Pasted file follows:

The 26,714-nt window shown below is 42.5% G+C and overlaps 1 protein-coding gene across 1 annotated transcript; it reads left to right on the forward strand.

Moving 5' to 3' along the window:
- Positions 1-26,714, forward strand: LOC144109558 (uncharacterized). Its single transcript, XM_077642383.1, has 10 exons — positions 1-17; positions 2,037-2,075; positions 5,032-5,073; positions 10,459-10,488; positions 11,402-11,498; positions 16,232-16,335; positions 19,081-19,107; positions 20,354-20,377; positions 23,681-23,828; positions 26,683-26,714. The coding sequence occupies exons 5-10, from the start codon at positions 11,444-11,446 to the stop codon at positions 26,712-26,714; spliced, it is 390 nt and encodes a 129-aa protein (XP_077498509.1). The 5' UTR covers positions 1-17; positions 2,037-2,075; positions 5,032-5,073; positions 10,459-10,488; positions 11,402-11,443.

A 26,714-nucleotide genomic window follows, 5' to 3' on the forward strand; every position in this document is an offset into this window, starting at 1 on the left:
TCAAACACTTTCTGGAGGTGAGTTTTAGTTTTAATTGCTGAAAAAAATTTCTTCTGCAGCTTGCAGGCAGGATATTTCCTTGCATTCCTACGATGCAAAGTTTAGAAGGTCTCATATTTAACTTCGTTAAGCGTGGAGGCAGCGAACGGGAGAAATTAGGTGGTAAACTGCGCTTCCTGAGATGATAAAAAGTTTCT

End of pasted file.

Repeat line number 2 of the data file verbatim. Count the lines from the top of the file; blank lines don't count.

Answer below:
Moving 5' to 3' along the window: